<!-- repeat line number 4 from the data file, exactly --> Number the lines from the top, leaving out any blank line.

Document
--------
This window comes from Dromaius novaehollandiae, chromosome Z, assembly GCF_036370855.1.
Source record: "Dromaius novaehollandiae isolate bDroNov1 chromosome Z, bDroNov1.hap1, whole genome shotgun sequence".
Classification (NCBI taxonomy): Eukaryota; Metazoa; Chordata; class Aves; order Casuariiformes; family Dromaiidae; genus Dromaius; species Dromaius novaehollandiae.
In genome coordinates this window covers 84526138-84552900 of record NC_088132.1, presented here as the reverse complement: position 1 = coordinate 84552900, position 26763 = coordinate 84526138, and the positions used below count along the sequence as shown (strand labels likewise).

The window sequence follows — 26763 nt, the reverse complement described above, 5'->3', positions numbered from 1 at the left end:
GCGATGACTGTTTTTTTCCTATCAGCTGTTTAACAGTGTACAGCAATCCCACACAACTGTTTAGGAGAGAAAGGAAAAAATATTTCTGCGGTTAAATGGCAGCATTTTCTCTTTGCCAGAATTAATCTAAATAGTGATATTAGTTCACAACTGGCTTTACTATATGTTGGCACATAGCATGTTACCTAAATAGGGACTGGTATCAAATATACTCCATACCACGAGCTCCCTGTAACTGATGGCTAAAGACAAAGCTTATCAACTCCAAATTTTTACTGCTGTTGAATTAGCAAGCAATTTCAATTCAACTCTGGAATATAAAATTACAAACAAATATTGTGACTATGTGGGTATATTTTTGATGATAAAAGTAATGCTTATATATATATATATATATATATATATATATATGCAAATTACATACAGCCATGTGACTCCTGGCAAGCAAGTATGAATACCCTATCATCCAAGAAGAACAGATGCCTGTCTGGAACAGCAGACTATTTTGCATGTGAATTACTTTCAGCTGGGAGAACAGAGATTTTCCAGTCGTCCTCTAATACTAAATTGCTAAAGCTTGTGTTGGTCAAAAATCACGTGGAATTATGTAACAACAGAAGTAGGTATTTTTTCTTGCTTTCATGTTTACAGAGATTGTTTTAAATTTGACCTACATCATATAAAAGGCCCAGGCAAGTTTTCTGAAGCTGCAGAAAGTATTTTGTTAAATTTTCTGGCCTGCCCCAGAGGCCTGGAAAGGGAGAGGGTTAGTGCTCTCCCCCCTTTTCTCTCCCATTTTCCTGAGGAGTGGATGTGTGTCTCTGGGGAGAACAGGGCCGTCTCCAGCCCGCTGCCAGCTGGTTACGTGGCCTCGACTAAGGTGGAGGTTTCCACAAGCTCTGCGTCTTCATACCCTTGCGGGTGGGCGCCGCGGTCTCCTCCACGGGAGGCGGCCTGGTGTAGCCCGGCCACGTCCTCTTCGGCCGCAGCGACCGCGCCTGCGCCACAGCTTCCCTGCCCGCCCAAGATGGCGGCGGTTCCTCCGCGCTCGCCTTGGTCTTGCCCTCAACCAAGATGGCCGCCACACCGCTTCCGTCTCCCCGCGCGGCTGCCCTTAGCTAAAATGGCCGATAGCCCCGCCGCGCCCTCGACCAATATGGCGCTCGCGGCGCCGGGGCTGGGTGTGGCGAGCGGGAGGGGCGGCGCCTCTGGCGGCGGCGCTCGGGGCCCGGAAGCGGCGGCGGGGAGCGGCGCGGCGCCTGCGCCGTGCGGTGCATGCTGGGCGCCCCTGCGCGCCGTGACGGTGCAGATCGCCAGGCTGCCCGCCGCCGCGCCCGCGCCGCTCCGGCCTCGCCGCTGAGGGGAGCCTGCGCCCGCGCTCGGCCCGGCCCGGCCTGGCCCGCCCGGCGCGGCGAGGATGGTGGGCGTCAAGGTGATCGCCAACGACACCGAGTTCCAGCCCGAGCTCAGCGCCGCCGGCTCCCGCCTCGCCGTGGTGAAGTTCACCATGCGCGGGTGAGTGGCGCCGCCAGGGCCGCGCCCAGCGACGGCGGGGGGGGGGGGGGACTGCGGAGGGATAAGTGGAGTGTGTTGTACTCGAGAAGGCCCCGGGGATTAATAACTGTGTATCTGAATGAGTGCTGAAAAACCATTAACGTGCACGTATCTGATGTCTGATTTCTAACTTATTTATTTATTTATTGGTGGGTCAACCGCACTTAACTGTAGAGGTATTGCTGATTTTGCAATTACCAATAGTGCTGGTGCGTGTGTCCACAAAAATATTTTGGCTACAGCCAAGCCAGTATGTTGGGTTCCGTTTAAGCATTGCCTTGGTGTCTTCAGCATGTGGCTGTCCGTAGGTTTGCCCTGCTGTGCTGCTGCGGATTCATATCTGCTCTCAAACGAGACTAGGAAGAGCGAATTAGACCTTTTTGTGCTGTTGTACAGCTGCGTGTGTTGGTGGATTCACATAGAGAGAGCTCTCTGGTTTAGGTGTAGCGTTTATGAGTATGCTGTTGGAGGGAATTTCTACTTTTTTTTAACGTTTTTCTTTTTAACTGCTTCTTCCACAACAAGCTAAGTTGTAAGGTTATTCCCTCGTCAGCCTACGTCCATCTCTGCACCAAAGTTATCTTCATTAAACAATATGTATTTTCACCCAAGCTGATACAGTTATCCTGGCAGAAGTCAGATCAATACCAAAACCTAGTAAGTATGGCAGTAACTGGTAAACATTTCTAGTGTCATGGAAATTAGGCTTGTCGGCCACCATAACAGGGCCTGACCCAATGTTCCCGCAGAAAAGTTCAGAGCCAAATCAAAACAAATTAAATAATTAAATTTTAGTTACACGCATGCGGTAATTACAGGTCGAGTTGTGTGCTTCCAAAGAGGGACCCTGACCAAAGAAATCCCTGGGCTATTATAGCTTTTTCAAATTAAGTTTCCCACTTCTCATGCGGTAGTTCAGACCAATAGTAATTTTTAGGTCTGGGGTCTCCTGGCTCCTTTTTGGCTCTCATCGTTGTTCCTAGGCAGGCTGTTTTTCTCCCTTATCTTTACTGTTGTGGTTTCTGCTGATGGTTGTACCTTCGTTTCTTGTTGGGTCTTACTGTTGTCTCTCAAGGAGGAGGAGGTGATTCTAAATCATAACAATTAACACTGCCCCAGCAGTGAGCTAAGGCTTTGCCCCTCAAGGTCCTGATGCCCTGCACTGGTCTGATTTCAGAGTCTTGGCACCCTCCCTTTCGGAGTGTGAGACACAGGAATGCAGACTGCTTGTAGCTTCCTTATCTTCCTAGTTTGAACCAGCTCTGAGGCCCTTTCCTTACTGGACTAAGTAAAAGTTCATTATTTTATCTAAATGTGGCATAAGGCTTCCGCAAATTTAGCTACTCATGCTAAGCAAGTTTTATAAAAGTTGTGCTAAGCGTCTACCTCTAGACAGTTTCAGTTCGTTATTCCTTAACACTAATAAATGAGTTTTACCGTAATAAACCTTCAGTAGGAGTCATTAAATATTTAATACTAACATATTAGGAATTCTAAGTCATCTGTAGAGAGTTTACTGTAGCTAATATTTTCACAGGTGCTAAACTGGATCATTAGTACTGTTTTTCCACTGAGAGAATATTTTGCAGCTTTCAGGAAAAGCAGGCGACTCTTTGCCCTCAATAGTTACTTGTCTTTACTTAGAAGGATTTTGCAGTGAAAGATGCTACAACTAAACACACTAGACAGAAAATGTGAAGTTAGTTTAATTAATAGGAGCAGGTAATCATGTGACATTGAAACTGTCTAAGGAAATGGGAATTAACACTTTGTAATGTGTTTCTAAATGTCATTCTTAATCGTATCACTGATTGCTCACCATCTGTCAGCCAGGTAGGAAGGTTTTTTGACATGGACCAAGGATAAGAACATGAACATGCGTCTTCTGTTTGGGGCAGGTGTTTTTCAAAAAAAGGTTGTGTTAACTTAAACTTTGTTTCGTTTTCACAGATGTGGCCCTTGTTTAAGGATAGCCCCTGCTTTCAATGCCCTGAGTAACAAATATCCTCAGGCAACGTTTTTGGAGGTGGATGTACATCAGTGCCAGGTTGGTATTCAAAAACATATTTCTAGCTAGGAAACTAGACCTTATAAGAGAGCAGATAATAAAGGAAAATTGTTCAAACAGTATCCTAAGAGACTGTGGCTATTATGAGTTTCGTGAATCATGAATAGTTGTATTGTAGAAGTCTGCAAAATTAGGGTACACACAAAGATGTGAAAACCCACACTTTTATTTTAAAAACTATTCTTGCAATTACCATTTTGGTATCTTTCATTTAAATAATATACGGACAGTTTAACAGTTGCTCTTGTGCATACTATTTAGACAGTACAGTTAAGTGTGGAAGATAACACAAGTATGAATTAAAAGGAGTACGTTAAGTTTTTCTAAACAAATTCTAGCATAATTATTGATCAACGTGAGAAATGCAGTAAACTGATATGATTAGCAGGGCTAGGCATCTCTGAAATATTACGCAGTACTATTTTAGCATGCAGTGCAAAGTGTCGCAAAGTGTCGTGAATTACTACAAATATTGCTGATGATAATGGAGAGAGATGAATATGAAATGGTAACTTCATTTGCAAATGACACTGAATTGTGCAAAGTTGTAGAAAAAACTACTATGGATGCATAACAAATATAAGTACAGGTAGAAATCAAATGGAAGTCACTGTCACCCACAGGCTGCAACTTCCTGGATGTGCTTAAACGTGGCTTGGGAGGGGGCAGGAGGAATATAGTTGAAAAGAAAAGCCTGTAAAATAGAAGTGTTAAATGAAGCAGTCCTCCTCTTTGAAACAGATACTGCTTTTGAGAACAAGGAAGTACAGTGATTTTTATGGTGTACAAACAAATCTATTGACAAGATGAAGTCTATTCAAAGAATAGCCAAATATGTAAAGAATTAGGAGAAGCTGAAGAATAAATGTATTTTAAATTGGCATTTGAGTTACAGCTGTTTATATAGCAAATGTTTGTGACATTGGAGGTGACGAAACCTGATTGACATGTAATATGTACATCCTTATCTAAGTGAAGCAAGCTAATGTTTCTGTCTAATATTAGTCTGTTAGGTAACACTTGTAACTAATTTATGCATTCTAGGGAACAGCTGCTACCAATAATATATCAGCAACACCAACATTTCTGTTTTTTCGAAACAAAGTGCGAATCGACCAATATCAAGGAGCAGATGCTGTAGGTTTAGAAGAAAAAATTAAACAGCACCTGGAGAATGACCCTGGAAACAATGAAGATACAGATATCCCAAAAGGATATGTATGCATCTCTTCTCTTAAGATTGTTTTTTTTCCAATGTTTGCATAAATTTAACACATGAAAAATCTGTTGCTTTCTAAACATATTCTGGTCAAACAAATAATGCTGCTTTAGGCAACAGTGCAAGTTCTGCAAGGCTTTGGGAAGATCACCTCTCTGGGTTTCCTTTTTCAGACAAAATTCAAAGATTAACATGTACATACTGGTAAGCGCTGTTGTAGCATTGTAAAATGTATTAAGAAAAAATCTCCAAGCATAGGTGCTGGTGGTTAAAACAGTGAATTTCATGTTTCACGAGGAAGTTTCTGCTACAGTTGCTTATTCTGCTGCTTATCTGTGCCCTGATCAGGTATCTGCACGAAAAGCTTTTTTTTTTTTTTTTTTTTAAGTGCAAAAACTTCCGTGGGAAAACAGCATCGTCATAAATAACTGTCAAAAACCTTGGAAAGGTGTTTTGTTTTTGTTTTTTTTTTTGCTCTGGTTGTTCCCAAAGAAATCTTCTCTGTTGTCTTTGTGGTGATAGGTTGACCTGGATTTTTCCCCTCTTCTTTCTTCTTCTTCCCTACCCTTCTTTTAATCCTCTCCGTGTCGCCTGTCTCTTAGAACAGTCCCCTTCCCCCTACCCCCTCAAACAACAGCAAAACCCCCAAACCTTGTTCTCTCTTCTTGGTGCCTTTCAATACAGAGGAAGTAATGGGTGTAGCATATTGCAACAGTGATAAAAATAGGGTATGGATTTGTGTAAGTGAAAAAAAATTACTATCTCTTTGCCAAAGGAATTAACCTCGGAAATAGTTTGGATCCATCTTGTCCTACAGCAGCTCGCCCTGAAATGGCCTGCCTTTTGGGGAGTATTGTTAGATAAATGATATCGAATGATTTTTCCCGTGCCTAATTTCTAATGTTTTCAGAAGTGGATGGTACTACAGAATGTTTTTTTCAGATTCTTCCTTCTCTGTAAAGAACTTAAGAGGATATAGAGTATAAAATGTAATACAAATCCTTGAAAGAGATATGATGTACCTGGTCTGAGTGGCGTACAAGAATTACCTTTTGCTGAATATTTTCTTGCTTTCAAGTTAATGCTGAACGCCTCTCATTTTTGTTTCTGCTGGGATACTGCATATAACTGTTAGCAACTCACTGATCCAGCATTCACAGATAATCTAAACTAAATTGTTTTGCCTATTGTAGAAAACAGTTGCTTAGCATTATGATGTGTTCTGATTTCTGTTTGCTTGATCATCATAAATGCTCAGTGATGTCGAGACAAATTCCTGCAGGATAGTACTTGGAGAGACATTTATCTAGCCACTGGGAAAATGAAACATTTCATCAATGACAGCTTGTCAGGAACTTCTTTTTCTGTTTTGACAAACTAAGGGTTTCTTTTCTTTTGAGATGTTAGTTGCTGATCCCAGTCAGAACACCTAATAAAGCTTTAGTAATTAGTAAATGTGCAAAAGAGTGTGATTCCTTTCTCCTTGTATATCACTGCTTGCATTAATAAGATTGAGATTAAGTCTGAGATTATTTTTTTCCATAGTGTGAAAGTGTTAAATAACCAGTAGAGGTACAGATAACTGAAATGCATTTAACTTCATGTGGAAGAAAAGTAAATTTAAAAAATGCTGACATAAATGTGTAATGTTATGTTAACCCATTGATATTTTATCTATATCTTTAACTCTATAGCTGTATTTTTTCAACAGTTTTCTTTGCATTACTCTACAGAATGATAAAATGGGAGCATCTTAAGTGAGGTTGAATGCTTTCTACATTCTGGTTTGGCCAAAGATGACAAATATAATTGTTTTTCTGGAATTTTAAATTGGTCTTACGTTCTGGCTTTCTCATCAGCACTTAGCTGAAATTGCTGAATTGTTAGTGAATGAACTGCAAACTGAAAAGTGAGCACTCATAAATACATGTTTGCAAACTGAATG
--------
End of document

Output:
In genome coordinates this window covers 84526138-84552900 of record NC_088132.1, presented here as the reverse complement: position 1 = coordinate 84552900, position 26763 = coordinate 84526138, and the positions used below count along the sequence as shown (strand labels likewise).